Monday, September 26, 2022
Sept. 26, 2022

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Key Dem says IRS won’t get sought-after funding boost

But agency will still see ‘healthy increase’ in budget


WASHINGTON — The IRS won’t get the appropriations boost for the ongoing fiscal year that Democrats had hoped for, adding emphasis to the party’s push to offer the agency $80 billion in extra funds through their stalled budget reconciliation package.

Sen. Chris Van Hollen, the Maryland Democrat who chairs the appropriations subcommittee overseeing the IRS budget, said the agency will get a “healthy increase” in the delayed fiscal 2022 spending package lawmakers are aiming to finalize by March 11. But he said it’s less than Democrats proposed in the fall and won’t be enough to fix the Internal Revenue Service’s long-term woes.

“We’re not going to be able to do what we want to do,” Van Hollen said. “We’re gonna prioritize funding for the IRS because they need the money badly to improve their systems, provide customer service. As you know, they have a backlog at the IRS when it comes to refunds.”

In October, Senate Democrats proposed almost $29.4 billion in discretionary spending in their fiscal 2022 Financial Services appropriations bill. That would be a nearly $4.8 billion boost, or more than 19 percent over fiscal 2021. The measure included $13.6 billion for the IRS, which would give the agency a nearly 14 percent year-over-year increase — a rise in line with President Joe Biden’s budget request.

Those plans are being squeezed as Democrats hammer out a deal with Republicans that can get them the votes they need to move an omnibus appropriations package through the evenly divided Senate.

Van Hollen attributed the smaller budget increase for the IRS to a significantly lower rise for the Financial Services subcommittee allocation compared to Democrats’ fall proposal. The Financial Services panel oversees funding for the federal judiciary, Treasury Department, District of Columbia and dozens of other federal offices and agencies.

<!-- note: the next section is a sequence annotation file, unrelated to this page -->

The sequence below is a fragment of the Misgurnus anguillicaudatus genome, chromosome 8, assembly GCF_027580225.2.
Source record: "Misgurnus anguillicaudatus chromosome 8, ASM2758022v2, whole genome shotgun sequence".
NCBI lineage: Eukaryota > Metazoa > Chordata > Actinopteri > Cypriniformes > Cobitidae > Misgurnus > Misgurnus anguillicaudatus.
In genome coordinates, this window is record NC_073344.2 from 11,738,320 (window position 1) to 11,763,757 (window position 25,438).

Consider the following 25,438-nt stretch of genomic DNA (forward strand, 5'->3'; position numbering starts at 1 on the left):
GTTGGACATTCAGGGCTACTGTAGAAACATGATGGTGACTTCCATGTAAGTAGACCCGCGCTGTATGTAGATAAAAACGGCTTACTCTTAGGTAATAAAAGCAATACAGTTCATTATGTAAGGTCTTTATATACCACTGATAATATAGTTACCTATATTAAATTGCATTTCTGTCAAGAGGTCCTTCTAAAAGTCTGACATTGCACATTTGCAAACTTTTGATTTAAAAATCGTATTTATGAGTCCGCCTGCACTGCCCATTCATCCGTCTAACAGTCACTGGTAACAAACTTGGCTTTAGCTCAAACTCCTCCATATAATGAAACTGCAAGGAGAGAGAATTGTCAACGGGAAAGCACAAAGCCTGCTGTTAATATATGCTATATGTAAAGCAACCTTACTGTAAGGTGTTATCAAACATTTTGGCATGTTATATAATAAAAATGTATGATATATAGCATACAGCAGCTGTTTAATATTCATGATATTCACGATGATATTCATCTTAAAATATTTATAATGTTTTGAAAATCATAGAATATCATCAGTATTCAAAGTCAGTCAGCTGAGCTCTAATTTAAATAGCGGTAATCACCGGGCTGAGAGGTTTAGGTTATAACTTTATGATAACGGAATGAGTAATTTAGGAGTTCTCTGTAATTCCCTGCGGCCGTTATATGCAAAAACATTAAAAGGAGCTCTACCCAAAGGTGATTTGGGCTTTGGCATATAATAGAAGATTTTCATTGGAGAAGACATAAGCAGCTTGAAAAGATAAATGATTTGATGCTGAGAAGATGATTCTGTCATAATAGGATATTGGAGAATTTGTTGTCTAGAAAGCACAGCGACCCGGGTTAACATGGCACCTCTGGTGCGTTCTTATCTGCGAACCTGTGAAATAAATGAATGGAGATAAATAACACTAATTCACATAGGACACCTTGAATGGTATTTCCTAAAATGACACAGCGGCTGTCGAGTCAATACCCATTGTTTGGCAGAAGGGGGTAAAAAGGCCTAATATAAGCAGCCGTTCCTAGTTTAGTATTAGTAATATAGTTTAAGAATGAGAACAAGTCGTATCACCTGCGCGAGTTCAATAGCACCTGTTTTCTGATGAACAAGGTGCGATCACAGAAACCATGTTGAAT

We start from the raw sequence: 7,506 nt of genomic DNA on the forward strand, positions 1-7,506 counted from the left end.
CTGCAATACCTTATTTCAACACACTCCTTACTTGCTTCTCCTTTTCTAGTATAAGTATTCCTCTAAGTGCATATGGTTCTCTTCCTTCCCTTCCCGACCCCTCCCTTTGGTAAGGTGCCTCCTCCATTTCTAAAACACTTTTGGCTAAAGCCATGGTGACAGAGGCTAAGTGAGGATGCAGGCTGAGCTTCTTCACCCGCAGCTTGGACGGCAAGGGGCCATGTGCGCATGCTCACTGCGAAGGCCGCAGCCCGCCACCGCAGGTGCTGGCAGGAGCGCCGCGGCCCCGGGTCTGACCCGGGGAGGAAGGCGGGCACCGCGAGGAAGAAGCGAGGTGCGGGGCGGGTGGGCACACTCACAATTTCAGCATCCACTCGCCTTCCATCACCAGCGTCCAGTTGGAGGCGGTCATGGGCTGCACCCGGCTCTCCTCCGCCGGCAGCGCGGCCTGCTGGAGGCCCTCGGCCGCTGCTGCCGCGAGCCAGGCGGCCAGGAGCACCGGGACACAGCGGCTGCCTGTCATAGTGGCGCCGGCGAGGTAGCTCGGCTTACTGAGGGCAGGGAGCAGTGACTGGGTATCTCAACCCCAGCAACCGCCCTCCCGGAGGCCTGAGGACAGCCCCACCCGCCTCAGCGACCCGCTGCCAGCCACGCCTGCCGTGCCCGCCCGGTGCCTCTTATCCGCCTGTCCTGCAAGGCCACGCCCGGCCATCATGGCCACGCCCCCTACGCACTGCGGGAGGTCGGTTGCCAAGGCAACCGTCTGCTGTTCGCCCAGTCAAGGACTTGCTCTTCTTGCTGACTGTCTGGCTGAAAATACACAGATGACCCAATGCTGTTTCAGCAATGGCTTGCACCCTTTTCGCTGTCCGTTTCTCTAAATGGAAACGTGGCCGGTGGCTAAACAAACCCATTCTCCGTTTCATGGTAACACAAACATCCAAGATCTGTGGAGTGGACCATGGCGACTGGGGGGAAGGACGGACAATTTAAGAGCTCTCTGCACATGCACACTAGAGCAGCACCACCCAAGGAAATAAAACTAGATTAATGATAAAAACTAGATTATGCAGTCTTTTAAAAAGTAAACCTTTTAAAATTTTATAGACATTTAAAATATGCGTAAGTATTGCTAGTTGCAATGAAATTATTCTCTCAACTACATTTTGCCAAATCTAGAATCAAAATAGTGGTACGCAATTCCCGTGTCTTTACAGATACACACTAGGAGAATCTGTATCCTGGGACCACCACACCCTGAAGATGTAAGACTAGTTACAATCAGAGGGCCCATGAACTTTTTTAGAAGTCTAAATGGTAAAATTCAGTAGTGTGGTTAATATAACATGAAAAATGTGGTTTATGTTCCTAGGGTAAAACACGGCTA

Negotiating details

Top appropriators reached a “framework” agreement last week but have offered little clarity on what that entails, and they’re still negotiating details. The GOP has sought a level of parity between defense and nondefense spending, a point that the top Republican on the Senate Appropriations panel, Richard C. Shelby of Alabama, reiterated on Thursday.

That means Democrats will likely need to pare back what they proposed in the fall, which would’ve provided a significantly bigger boost to nondefense spending. “Look, unfortunately as you know, this whole category got cut” from the initial spending bills, Van Hollen said. “So we’re not going to be able to do what we want to do.”

Van Hollen said that while the IRS won’t see as big of a funding increase as initially proposed, its boost will be higher than other agencies under the subcommittee’s purview. He described the IRS budget as the panel’s “number one priority.”

He said the shift means Democrats must move forward with a plan to provide $80 billion in extra funding to the IRS outside the annual appropriations process. That funding is part of a $2.2 trillion climate and social safety net package currently on ice because of disagreement on spending.

The funding is largely focused on enforcement, so it would help pay for the package by bringing in tax dollars owed that would’ve otherwise gone uncollected.

“This is going to be an improvement over where they are now, but it will not be enough to tackle the long-term issues, and we’ve got to come back and finish the job,” Van Hollen said.

The party seems to agree on money for the IRS, which would also include extra for other IRS departments including taxpayer services and systems modernization.

But if they can’t agree on the broader reconciliation package — which avoids a GOP filibuster and needs only Democrats’ votes to pass — they’ll likely run into too much Republican opposition to give the IRS budget a major boost.

That divide was on display Thursday when the Senate Finance Committee convened a hearing on the ongoing tax season.

“I for one am skeptical that technology and money, which seem to be the answer to a lot of our problems these days, is going to be the panacea that’s gonna solve the problem,” Sen. John Cornyn, R-Texas, said.


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